Originally published in the Jan. 23, 1996 issue of Country Weekly magazine featuring Tracy on the cover. This story is presented here in its entirety.
Tracy Lawrence is feeling stressed out. The rigors of the road have worn him down, and he arrives home bone-weary and bleary-eyed. He strolls out to a pasture near his house, parts the weeds growing around a battered, broken-down 1980 Toyota Corolla and climbs in.
Closing his eyes, Tracy soaks up the silence inside the faded baby blue clunker, enjoying the solitude. As he holds the wheel and reminisces about the good times he spent in that old heap before he found fame, Tracy can feel the tension melting away.
“I spend a lot of time on the road. A lot of time in the studio. Whenever it all turns into a swirl and I have to get away from everything, I sit in the car to sort things out,” the platinum selling star confided to Country Weekly in an exclusive interview.
“It gets me away from the cellular phones and everything. I think about the crazy things I used to do in that car,” Tracy said with a chuckle. “It frees my mind and helps me get my thoughts in perspective.” In 1990, when Tracy was a struggling unknown, he arrived in Nashville in that same Corolla. “It was 10 years old then and had 250,000 miles on it. No insurance. No registration. Expired tags. Parts of it were held together with wire. I didn’t have the money to get new tags, so whenever I saw a cop coming I’d turn real quick into a convenience store. I must have pulled into every convenience store in Nashville!” When the engine died and the car sputtered to its final stop, Tracy had it towed to the pasture next to his home in Mount Juliet, Tenn. Ever since, it’s been his haven against the storms of life. Once labeled “The Bad Boy of Country,” Tracy has been dogged by trouble since he was a rebellious teen. Born in Atlanta, Texas, and raised in Foreman, Ark., Tracy admits he gave his parents hell.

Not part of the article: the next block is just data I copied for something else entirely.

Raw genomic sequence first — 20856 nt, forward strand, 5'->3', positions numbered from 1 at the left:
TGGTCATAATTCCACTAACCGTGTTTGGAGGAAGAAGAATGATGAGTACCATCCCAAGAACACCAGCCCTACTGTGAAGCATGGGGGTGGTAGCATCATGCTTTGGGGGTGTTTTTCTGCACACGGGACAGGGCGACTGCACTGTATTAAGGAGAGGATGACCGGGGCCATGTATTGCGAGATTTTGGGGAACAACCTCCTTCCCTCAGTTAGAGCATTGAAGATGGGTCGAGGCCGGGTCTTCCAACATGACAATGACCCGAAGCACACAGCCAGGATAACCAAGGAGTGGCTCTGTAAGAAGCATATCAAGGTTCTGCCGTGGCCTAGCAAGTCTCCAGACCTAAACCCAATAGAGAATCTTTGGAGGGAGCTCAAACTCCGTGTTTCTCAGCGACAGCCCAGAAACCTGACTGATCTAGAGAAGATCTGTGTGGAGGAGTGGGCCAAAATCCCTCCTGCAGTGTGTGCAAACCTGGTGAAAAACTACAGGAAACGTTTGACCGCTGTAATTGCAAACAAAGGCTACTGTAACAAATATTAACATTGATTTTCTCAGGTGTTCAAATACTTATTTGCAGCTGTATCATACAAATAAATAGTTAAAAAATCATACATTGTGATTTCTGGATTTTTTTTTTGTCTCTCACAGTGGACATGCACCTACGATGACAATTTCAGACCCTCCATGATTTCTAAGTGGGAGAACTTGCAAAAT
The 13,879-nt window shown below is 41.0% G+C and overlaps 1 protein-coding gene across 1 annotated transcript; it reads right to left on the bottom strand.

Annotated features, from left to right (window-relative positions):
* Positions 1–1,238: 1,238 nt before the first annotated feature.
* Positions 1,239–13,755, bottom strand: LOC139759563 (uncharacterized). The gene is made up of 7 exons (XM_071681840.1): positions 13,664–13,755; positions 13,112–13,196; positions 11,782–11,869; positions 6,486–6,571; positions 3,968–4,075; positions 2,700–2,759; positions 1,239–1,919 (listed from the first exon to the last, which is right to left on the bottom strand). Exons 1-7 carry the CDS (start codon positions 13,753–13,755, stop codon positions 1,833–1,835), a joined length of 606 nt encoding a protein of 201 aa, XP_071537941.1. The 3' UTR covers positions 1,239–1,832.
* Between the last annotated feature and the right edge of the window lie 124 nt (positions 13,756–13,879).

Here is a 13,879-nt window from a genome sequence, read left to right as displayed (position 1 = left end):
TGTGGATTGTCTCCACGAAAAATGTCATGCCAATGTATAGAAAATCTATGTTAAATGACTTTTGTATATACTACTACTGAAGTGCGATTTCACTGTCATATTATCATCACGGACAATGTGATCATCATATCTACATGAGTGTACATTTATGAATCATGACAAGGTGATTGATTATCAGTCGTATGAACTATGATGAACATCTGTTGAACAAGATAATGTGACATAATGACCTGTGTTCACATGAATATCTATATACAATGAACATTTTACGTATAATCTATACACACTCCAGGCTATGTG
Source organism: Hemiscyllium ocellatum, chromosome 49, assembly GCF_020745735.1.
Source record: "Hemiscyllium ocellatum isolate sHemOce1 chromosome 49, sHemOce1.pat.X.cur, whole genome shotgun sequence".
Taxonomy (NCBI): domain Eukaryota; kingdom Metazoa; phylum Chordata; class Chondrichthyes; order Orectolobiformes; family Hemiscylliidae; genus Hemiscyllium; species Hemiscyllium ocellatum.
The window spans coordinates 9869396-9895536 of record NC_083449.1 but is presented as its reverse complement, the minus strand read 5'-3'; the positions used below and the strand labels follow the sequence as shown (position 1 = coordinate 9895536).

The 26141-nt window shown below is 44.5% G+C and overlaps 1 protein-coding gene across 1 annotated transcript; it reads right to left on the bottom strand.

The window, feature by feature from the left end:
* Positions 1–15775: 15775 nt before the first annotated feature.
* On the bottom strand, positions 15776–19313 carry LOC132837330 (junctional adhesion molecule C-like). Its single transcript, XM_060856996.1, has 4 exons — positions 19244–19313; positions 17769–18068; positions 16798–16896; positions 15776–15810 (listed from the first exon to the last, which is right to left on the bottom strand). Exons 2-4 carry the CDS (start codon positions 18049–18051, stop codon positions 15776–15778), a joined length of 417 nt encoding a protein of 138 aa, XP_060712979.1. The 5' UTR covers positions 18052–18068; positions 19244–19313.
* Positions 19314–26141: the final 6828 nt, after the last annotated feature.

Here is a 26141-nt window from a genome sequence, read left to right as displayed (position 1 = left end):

“I was mean as a snake—ornery, high-strung and hotheaded,” he confessed. “I was hell-bent on doing things my way. I bucked my stepfather. He thought I was risking too much chasing this crazy music dream. He wanted me to have the security of a college degree. “But I was so rebellious. I pulled away from him. Looking back, I now have great respect for him. It’s got to be difficult for a man to raise three children who aren’t his.” Tracy’s single-minded, blinders-on pursuit of a music career also caused more trouble later on, in his marriage. In September 1993 he married Frances Weatherford, a former rodeo rider. In late 1994, Frances was seriously injured by flying glass and had a miscarriage when a gas fireplace exploded. In November, the couple split up and Tracy filed for divorce.
“The passion I have for music has been the downfall of most of my relationships,” Tracy admitted. “I like being in the bars, playing my music, being onstage. When the career is No. 1 and the relationship is No. 2, it makes things tough.” Tracy’s life has always been scarred by one calamity after another. In 1991, only hours after completing the recording of his debut album, Sticks and Stones, Tracy was shot four times as he heroically defended a woman friend against three muggers.